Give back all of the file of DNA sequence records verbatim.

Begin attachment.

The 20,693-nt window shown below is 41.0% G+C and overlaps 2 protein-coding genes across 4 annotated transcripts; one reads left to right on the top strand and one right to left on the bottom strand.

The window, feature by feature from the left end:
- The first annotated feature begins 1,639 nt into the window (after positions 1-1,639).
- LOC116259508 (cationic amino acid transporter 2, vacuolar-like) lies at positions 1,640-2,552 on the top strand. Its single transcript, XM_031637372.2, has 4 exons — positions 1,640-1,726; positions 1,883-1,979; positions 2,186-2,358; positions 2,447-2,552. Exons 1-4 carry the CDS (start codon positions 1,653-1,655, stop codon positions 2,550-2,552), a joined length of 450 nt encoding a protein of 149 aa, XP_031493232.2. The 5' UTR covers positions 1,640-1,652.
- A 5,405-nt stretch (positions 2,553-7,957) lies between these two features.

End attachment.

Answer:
The 20,693-nt window shown below is 41.0% G+C and overlaps 2 protein-coding genes across 4 annotated transcripts; one reads left to right on the top strand and one right to left on the bottom strand.

The window, feature by feature from the left end:
- The first annotated feature begins 1,639 nt into the window (after positions 1-1,639).
- LOC116259508 (cationic amino acid transporter 2, vacuolar-like) lies at positions 1,640-2,552 on the top strand. Its single transcript, XM_031637372.2, has 4 exons — positions 1,640-1,726; positions 1,883-1,979; positions 2,186-2,358; positions 2,447-2,552. Exons 1-4 carry the CDS (start codon positions 1,653-1,655, stop codon positions 2,550-2,552), a joined length of 450 nt encoding a protein of 149 aa, XP_031493232.2. The 5' UTR covers positions 1,640-1,652.
- A 5,405-nt stretch (positions 2,553-7,957) lies between these two features.